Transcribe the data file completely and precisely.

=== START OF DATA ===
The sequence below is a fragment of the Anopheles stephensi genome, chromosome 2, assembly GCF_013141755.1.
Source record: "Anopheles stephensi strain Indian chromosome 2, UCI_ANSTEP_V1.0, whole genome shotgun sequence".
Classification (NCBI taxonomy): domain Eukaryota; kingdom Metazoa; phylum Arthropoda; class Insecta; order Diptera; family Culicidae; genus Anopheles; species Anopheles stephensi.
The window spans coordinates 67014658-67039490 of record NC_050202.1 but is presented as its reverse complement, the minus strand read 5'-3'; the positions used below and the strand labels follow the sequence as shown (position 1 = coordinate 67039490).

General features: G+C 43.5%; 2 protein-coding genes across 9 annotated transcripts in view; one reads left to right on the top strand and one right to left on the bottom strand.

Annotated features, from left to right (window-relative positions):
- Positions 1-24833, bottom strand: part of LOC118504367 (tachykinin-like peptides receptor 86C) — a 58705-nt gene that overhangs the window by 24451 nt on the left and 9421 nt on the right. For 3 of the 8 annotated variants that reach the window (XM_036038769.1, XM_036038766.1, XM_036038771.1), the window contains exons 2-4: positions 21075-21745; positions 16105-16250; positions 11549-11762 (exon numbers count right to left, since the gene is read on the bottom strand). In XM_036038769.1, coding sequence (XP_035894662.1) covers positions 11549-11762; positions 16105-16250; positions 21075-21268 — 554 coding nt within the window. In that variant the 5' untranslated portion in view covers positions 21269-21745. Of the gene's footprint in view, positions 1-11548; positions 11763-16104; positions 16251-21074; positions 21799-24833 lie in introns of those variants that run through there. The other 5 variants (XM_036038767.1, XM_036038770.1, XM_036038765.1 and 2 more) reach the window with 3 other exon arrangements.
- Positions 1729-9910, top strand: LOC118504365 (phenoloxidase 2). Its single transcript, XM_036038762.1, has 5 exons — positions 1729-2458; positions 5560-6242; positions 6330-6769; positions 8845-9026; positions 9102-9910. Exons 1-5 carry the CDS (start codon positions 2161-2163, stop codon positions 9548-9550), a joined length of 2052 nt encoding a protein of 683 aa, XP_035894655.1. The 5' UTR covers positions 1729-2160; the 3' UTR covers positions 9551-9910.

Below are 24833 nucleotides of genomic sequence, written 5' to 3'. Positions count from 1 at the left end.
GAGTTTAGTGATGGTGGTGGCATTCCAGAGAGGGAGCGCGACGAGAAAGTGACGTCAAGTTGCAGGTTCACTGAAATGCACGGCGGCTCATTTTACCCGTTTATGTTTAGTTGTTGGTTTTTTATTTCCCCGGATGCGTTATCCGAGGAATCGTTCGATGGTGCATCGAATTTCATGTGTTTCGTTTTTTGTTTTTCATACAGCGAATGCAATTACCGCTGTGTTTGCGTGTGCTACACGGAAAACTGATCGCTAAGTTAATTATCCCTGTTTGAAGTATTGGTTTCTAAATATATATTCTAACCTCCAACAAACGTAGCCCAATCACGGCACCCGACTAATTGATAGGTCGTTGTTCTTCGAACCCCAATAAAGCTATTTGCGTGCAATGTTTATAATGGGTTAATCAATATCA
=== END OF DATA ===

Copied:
The sequence below is a fragment of the Anopheles stephensi genome, chromosome 2, assembly GCF_013141755.1.
Source record: "Anopheles stephensi strain Indian chromosome 2, UCI_ANSTEP_V1.0, whole genome shotgun sequence".
Classification (NCBI taxonomy): domain Eukaryota; kingdom Metazoa; phylum Arthropoda; class Insecta; order Diptera; family Culicidae; genus Anopheles; species Anopheles stephensi.
The window spans coordinates 67014658-67039490 of record NC_050202.1 but is presented as its reverse complement, the minus strand read 5'-3'; the positions used below and the strand labels follow the sequence as shown (position 1 = coordinate 67039490).

General features: G+C 43.5%; 2 protein-coding genes across 9 annotated transcripts in view; one reads left to right on the top strand and one right to left on the bottom strand.

Annotated features, from left to right (window-relative positions):
- Positions 1-24833, bottom strand: part of LOC118504367 (tachykinin-like peptides receptor 86C) — a 58705-nt gene that overhangs the window by 24451 nt on the left and 9421 nt on the right. For 3 of the 8 annotated variants that reach the window (XM_036038769.1, XM_036038766.1, XM_036038771.1), the window contains exons 2-4: positions 21075-21745; positions 16105-16250; positions 11549-11762 (exon numbers count right to left, since the gene is read on the bottom strand). In XM_036038769.1, coding sequence (XP_035894662.1) covers positions 11549-11762; positions 16105-16250; positions 21075-21268 — 554 coding nt within the window. In that variant the 5' untranslated portion in view covers positions 21269-21745. Of the gene's footprint in view, positions 1-11548; positions 11763-16104; positions 16251-21074; positions 21799-24833 lie in introns of those variants that run through there. The other 5 variants (XM_036038767.1, XM_036038770.1, XM_036038765.1 and 2 more) reach the window with 3 other exon arrangements.
- Positions 1729-9910, top strand: LOC118504365 (phenoloxidase 2). Its single transcript, XM_036038762.1, has 5 exons — positions 1729-2458; positions 5560-6242; positions 6330-6769; positions 8845-9026; positions 9102-9910. Exons 1-5 carry the CDS (start codon positions 2161-2163, stop codon positions 9548-9550), a joined length of 2052 nt encoding a protein of 683 aa, XP_035894655.1. The 5' UTR covers positions 1729-2160; the 3' UTR covers positions 9551-9910.

Below are 24833 nucleotides of genomic sequence, written 5' to 3'. Positions count from 1 at the left end.
GAGTTTAGTGATGGTGGTGGCATTCCAGAGAGGGAGCGCGACGAGAAAGTGACGTCAAGTTGCAGGTTCACTGAAATGCACGGCGGCTCATTTTACCCGTTTATGTTTAGTTGTTGGTTTTTTATTTCCCCGGATGCGTTATCCGAGGAATCGTTCGATGGTGCATCGAATTTCATGTGTTTCGTTTTTTGTTTTTCATACAGCGAATGCAATTACCGCTGTGTTTGCGTGTGCTACACGGAAAACTGATCGCTAAGTTAATTATCCCTGTTTGAAGTATTGGTTTCTAAATATATATTCTAACCTCCAACAAACGTAGCCCAATCACGGCACCCGACTAATTGATAGGTCGTTGTTCTTCGAACCCCAATAAAGCTATTTGCGTGCAATGTTTATAATGGGTTAATCAATATCA